Imperial College London is a world leading centre for teaching and research, with around 13,500 students, and over 3000 research and academic staff. It's campuses in South Kensington and West London are home to over 40 departments, institutes and research centres, spanning the fields of science, engineering, medicine and business.
The Hamlyn Centre, part of the Institute of Global Health Innovation, was established for developing safe, effective and accessible imaging, sensing and robotics technologies that can reshape the future of healthcare for both developing and developed countries. Focusing on technological innovation but with a strong emphasis on clinical translation and direct patient benefit with a global impact, the centre is at the forefront of research in imaging, sensing and robotics for addressing global health challenges associated with demographic, environmental, social and economic changes.
The Hamlyn Centre is leading work package 7, related to dissemination of findings of the project to the wider scientific community, as well as contributing to algorithm development and hardware acceleration.
Professor Guang-Zhong Yang is Director and co-founder of the Hamlyn Centre and Deputy Chairman of the Institute of Global Health Innovation (IGHI), Imperial College London. Professor Yang also holds a number of key academic positions at Imperial: Director and Founder of the Royal Society/Wolfson Medical Image Computing Laboratory; co-founder of the Wolfson Surgical Technology Laboratory; and Chairman of the Centre for Pervasive Sensing. He is a recipient of the Royal Society Wolfson Research Merit Award and the I.I. Rabi Award from the International Society for Magnetic Resonance in Medicine. His main research interests are in medical imaging, sensing and robotics. He is internationally recognized for his innovations and clinical applications of MR imaging and flow quantification and pioneering effort in perceptual docking for robotic control and Body Sensor Network (BSN).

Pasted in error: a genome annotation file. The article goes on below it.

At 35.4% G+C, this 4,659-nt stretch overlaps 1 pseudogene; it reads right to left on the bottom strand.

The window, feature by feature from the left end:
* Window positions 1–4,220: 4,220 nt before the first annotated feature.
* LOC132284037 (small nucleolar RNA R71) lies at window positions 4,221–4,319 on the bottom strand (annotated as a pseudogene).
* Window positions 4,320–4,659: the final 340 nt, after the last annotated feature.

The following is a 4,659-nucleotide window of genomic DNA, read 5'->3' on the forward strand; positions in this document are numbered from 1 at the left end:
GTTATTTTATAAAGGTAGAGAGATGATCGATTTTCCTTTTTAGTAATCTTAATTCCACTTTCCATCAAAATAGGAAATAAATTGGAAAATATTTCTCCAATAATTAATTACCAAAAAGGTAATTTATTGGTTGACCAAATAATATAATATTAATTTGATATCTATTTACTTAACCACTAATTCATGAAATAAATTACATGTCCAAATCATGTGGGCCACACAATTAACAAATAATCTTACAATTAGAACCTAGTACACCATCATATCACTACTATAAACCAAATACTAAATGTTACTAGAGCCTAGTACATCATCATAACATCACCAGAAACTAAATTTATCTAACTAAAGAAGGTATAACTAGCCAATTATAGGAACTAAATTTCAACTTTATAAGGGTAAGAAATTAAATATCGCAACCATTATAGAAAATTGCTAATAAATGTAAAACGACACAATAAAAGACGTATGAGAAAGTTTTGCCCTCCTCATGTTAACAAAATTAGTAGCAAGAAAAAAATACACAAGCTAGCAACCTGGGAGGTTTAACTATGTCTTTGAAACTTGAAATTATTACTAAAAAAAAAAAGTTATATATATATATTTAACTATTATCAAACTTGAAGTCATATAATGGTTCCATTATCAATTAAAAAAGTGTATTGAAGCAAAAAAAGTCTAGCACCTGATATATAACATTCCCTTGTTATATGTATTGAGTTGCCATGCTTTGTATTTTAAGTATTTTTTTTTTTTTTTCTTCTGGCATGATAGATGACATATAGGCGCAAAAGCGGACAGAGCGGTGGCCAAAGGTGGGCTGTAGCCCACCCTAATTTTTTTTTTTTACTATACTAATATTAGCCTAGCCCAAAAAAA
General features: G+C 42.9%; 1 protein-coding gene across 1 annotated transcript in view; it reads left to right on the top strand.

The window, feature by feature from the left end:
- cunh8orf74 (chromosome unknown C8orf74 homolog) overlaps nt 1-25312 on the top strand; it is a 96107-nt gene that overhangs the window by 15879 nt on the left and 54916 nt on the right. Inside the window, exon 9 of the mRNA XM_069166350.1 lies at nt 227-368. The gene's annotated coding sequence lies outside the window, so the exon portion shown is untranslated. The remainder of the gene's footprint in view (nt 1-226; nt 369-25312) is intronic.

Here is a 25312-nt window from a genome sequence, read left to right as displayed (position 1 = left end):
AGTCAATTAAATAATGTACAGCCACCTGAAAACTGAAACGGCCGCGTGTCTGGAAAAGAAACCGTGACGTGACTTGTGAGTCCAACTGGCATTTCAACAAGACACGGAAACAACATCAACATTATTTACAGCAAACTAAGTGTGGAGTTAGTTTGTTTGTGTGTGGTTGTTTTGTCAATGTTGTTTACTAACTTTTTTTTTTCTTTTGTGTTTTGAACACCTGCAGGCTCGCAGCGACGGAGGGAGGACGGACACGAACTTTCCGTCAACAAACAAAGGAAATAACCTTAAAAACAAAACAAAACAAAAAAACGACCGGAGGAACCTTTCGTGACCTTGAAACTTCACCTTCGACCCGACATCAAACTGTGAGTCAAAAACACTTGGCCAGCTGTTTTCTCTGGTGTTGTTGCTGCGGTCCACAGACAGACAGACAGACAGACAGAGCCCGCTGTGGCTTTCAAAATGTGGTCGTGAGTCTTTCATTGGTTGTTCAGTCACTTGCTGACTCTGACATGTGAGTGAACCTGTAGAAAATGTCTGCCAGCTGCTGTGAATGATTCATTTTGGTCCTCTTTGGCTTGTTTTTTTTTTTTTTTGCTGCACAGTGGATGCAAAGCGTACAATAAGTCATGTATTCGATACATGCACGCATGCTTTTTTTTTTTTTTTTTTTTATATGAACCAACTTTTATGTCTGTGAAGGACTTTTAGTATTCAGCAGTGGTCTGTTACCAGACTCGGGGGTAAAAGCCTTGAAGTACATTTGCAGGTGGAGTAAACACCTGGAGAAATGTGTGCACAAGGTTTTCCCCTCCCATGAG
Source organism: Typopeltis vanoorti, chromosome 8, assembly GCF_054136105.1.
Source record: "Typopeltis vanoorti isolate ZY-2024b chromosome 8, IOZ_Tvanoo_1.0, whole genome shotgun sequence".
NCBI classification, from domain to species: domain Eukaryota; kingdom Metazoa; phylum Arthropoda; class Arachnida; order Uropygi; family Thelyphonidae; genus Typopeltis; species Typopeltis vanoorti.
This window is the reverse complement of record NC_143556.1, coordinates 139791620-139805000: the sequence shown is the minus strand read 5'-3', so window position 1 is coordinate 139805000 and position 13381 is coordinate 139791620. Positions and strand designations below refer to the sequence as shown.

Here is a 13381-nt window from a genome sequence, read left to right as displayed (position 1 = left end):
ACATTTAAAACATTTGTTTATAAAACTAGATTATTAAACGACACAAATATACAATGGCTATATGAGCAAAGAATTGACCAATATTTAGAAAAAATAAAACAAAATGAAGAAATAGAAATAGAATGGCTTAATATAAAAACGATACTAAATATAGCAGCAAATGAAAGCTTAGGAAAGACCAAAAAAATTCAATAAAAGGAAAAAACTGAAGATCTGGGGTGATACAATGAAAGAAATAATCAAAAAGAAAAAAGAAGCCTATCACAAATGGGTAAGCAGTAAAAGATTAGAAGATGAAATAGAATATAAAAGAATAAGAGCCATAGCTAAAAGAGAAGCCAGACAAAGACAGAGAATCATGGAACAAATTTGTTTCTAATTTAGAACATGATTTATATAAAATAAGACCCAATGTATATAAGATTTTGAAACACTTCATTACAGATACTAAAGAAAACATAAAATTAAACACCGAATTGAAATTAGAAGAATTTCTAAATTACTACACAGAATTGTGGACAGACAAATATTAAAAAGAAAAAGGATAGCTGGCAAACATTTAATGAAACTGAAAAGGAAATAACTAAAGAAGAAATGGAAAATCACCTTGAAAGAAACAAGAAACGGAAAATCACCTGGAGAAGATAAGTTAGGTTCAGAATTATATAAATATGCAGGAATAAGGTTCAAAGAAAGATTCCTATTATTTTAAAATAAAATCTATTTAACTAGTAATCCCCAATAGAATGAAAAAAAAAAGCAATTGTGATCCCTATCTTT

Dr. Daniele Ravý is a research associate at the Hamlyn Centre with research interests in scene understanding, image segmentation, visual search and real time mobile applications. He received the Master Degree in Computer Science (summa cum laude) in 2007 from University of Catania. From 2008 to 2010 he worked at STMicroelectronics (Advanced System Technology Imaging Group) as consultant. He received his Ph.D. at the Department of Mathematics and Computer Science, University of Catania, Italy in 2014 after spending 1 year at the Centre for Vision, Speech and Signal Processing, University of Surrey, UK.
Dr. Michael Hughes is a research associate at the Hamlyn Centre with research interests in optical imaging techniques such as optical coherence tomography and confocal endomicroscopy, particularly for minimally-invasive cancer diagnosis. He holds an MSci in Physics from Durham University, an MSc in Medical Physics from University College London and a PhD in Physics from the University of Kent. He has responsibility for project outreach, including this website.
Dr. Neil Clancy is an Imperial College Junior Research Fellow in the Department of Surgery and Cancer, and the Hamlyn Centre for Medical Robotics at Imperial College London. His research activities are focussed on optical technologies for use in minimally invasive diagnosis and surgery. These include endoscopic implementations of hyper/multispectral imaging, polarisation imaging, structured light profilometry and surgical light sources (laser and LED). These systems provide tissue viability feedback in the form of structural and functional information. Current application areas include oxygenation mapping during transplant, vascular and colorectal surgeries, blood flow/perfusion monitoring, polyp pathology classification, and detection of tissue structural abnormalities.